Neal Price, with Oskar Blues, was asked if the beer maker intends to expand at its location and what the current limits at the city’s wastewater plant mean to those plans.

“Oskar Blues is a rapidly growing business and will continue to need to expand, but we are going to expand where it is possible and makes business sense from an infrastructure and logistics standpoint,” Price said.

As reported in April, Oskar Blues earlier in the year spent more than $20,000 on equipment to remove biological materials from its wastewater before it gets to the city plant.

Johnston said the city wants Oskar Blues to expand, but it will require the necessary engineering plans to understand the impact it would have on the wastewater plant.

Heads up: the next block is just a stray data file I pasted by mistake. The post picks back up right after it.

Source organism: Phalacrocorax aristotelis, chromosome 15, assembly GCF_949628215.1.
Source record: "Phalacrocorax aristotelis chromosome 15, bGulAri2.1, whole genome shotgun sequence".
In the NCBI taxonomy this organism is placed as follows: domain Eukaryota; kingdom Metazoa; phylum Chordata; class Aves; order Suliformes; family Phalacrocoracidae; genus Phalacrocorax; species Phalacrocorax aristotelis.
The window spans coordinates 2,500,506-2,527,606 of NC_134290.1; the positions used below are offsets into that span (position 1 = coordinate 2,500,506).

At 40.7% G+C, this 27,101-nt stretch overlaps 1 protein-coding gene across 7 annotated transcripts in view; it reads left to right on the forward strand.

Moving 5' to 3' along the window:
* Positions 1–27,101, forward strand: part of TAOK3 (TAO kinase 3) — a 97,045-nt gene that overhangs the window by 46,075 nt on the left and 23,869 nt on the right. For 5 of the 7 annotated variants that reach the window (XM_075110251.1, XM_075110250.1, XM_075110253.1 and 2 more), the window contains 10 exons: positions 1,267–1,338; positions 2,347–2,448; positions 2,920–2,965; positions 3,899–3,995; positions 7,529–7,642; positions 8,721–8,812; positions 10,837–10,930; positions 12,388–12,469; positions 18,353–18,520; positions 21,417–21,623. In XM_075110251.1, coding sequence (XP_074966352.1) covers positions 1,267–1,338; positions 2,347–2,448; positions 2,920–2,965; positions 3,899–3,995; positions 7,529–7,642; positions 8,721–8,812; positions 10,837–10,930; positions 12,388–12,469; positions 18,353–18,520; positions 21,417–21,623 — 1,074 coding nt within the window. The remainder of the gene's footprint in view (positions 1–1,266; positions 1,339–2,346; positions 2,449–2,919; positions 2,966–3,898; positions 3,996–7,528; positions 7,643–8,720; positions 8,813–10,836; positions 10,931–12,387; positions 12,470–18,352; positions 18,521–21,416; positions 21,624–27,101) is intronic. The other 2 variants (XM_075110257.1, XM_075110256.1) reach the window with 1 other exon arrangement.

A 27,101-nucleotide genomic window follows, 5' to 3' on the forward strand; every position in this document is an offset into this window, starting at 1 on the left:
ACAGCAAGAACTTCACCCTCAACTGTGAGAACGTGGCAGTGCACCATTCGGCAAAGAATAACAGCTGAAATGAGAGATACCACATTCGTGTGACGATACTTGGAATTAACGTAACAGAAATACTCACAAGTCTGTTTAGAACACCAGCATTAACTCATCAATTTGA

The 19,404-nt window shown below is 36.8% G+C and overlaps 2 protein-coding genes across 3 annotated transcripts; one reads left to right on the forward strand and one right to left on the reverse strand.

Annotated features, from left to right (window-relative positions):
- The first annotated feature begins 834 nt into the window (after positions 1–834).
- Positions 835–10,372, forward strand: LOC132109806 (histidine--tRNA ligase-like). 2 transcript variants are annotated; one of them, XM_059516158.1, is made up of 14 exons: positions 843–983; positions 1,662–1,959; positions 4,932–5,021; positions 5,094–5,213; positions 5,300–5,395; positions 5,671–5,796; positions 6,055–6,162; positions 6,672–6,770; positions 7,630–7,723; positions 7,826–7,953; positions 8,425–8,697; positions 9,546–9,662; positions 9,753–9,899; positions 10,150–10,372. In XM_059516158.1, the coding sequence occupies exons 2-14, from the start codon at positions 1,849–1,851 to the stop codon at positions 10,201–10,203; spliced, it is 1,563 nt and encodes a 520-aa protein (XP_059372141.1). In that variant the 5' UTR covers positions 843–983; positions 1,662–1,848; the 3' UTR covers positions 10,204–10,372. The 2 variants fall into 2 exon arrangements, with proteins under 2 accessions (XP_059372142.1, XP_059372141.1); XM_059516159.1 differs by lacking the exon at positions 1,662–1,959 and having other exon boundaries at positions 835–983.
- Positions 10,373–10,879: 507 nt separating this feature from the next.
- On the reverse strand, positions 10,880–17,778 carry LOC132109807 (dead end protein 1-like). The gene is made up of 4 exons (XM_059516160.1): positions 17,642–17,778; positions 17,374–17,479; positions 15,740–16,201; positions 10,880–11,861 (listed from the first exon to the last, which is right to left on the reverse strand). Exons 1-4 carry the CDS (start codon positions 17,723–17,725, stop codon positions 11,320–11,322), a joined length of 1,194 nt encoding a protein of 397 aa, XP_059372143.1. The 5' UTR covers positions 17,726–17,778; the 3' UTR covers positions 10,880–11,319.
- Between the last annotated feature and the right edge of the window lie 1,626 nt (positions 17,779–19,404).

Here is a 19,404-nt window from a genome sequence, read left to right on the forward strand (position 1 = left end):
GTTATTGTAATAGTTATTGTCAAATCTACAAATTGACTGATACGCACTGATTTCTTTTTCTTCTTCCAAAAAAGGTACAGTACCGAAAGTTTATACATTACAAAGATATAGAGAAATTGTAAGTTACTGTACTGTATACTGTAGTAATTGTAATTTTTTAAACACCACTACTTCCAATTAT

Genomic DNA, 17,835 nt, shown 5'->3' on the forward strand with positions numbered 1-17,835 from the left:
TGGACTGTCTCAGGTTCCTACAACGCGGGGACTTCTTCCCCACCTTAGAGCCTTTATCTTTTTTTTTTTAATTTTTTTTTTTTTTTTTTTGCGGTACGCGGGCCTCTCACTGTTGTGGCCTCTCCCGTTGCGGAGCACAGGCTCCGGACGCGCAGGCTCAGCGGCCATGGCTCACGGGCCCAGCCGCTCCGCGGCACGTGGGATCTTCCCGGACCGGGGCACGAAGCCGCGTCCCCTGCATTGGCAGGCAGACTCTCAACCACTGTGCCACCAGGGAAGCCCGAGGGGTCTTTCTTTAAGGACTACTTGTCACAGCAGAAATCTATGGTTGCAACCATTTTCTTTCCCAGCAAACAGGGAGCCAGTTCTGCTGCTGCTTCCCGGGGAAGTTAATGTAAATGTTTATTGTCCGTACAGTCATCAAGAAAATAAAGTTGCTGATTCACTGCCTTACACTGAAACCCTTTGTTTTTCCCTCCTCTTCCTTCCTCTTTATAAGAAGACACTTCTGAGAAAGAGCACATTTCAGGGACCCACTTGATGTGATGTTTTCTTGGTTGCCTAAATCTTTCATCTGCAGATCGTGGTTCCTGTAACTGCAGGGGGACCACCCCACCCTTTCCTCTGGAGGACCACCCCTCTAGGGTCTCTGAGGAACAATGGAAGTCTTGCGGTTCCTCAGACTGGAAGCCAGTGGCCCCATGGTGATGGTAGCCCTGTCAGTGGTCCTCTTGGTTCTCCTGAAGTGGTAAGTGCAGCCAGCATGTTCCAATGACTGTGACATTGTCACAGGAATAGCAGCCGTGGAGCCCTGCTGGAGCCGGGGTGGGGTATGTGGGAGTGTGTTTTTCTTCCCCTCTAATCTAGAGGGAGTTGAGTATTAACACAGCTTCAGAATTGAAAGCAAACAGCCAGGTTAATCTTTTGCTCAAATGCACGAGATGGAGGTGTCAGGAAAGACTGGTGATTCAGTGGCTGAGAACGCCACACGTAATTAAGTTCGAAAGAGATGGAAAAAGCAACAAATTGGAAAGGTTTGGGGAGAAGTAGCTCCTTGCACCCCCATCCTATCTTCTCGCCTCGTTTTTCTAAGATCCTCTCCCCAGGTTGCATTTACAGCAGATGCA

Water/Sewer Priorities

Over the past few years much of the public discussion has been about the city’s water plant and the possibility of building a new one to meet expected growth. The wastewater plant, however, has always been on the minds of city officials.

“If you increase the water plant, you have to increase the sewer plant,” Moore said. “You’ve got to do it at the same time. The front-end work on the water plant had to start sooner because we are limited in our water source. In order to change the (water plant) location, we not only needed to do some analysis on where a new location could be, but we probably had to do some permitting, specifically reclassification, of that water resource.

“The lead time on the water had to take care of a lot of basic stuff before we even got caught up with the conversation of sewer.”

Moore said city council would likely discuss the wastewater plant during its retreat, early next year.